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Ontario announces back-to-school plan to 'catch up' from pandemic

The Ontario government has released a plan to help students catch up following two years of interrupted learning due to the COVID-19 pandemic.

The plan focuses primarily on getting students back in the classroom for a "full school experience,” however the Progressive Conservatives say they will also “enable the option of remote learning” for parents who feel it’s the best option for their child.

“Our plan starts with a return to in-person learning, on time, and with all the experiences students need and deserve like sports, clubs and field trips. Nothing is more important,” the document reads.

Few new details were released as to how the government plans to ensure in-person learning continues throughout the year, particularly if another wave of COVID-19 hits the province. Instead, the government touted their previous investments in ventilation improvements and HEPA filter units, the provision of rapid COVID-19 tests for staff and students and funding for parents to offset the costs of online learning.

Officials say these same measures will remain in place for the 2022-23 school year. Earlier this month, Chief Medical Officer of Health Dr. Kieran Moore said that rapid tests will continue to be handed out at schools and select workplaces until Dec. 31.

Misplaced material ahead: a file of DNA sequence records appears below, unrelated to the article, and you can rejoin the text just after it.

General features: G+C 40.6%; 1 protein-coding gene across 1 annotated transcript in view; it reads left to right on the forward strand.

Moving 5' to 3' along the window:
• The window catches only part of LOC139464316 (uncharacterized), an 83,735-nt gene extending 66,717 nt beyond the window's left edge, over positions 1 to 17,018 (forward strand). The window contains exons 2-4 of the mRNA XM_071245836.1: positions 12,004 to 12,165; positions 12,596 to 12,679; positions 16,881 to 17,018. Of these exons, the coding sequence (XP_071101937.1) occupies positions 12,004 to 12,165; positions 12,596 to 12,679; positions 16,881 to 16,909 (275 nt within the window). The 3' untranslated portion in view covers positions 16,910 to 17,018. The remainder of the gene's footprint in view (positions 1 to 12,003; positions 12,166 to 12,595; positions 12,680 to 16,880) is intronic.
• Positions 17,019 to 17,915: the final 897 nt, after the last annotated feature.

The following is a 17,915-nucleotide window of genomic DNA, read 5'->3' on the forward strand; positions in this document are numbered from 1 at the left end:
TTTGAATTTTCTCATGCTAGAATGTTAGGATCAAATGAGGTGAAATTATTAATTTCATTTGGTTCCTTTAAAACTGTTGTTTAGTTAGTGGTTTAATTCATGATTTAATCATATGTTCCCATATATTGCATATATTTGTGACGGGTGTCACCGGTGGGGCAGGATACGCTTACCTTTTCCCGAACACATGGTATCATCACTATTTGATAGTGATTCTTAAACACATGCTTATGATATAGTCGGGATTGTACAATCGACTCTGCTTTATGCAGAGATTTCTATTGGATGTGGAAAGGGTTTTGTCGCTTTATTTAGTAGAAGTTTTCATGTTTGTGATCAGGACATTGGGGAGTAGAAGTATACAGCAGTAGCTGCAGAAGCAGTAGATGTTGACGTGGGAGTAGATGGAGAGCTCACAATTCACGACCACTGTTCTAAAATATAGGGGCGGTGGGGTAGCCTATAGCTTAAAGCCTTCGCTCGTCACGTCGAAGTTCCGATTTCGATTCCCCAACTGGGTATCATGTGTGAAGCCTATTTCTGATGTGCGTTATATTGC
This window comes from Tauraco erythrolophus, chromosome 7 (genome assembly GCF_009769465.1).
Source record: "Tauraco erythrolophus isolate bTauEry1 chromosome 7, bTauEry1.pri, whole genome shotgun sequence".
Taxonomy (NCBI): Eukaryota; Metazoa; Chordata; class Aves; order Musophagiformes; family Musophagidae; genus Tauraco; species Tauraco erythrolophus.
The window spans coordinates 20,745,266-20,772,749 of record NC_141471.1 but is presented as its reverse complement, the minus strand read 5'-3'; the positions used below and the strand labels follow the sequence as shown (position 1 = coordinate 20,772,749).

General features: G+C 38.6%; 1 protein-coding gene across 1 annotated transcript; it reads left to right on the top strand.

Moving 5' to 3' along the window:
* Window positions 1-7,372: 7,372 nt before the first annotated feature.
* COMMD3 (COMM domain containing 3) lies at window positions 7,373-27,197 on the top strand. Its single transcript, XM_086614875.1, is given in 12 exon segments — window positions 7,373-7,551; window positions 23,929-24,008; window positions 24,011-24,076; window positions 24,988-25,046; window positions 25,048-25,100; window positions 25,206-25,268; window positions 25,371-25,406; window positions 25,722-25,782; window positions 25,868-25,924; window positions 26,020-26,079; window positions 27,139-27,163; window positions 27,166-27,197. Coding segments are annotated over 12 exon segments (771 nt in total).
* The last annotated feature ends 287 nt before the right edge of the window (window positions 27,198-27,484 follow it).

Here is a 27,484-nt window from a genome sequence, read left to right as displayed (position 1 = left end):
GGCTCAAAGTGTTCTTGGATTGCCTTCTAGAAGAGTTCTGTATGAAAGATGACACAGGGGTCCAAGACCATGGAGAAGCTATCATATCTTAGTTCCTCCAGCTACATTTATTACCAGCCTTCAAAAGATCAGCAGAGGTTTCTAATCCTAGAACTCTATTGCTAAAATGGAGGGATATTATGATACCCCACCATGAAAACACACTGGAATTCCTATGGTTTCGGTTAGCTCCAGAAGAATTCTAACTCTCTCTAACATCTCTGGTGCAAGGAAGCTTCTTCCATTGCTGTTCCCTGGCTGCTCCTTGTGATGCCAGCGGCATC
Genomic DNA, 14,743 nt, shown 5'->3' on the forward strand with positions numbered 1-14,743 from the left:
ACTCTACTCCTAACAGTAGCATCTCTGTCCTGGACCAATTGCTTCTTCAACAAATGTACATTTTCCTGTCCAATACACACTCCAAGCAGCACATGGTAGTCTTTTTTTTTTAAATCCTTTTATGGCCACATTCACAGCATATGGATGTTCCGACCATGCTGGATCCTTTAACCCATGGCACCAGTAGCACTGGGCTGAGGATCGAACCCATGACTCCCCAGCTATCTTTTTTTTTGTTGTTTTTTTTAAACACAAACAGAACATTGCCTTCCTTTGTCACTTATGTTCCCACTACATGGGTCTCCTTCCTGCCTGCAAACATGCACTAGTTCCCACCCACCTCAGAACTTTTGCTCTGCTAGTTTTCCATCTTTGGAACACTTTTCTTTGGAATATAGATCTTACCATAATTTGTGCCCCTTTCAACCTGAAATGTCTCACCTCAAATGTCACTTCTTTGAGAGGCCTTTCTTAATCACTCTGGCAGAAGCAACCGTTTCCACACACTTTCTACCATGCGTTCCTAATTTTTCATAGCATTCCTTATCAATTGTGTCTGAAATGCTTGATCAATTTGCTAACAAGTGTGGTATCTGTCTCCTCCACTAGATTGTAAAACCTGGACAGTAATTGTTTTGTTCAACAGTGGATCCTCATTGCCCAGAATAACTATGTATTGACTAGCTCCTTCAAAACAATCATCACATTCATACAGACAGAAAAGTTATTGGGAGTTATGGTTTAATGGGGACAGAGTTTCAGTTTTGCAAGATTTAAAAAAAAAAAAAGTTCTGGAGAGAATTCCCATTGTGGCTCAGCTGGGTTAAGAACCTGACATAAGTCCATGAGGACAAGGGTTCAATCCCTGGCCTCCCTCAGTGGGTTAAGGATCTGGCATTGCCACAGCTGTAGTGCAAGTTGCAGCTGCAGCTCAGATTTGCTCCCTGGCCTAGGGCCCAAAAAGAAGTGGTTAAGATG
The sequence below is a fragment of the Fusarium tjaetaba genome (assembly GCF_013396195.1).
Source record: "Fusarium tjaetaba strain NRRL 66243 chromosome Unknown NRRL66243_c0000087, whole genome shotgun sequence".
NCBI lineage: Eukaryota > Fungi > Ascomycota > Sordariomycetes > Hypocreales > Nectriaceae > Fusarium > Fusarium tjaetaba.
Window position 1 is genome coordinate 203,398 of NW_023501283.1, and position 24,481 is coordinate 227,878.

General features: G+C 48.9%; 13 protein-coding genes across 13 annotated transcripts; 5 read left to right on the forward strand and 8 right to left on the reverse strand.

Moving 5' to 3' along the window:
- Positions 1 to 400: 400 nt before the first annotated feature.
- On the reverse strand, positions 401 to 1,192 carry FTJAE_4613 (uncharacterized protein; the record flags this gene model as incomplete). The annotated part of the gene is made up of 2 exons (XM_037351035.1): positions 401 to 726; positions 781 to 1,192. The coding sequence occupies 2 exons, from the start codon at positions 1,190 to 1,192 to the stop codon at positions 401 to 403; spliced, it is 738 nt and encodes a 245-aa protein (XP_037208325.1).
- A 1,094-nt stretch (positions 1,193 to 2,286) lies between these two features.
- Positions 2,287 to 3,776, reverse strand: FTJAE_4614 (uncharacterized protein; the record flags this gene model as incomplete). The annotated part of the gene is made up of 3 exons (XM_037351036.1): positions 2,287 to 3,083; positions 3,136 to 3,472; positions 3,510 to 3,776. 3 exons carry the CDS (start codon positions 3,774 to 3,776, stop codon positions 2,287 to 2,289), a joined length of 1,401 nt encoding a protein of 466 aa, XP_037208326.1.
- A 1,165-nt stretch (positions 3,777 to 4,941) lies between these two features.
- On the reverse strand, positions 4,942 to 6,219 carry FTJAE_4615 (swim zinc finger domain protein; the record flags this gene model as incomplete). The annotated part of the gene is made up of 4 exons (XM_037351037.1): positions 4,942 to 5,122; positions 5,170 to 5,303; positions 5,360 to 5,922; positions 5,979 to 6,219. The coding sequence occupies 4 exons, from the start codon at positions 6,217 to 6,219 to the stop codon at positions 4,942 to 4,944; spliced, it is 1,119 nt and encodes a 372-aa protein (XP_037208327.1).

The plan also includes additional tutoring, funding to build new schools as well as mental health supports.

Speaking at a news conference on Monday, Education Minister Stephen Lecce says his government remains “committed” to keeping kids in school, even in the event of another wave of COVID-19.

“We’re announcing plans to catch up today that is premised on keeping kids in school every single day, without disruption to their lives, be it from the negotiations or otherwise,” he said, referencing the bargaining process currently underway with education unions.

“We need these kids to be in school.”

Lecce’s promise that extra curricular activities remain open is largely dependent on both school boards and teachers, who mostly volunteer their time to offer sport, music and further academic programming. He said he has a “great deal of confidence” that a deal will be made with education unions that will allow school activities to resume as normal.

The education minister did not go into further detail about whether legislation will be tabled labelling education workers as essential services, a designation that would prevent certain labour actions, such as a strike for example, from taking place.

“That is our single focus over the coming months, is to land a voluntary agreement with teacher unions,” Lecce said. “It takes two to tango as you know, we need them to be at the table and many of them are, and we want them all to be there through the summer so that we can get a deal as soon as possible.”

The investments announced in Ontario’s “A Plan To Catch Up” can be found in the government’s budget, released prior to the provincial election as part of the Progressive Conservative’s platform. It includes changes to the math and science curriculum to include critical skills in finance and coding, as well as de-streamed courses in Grade 9.

The province says that about $26.6 billion has been allocated for elementary and secondary education in Ontario for the 2022-23 school year. Top Stories

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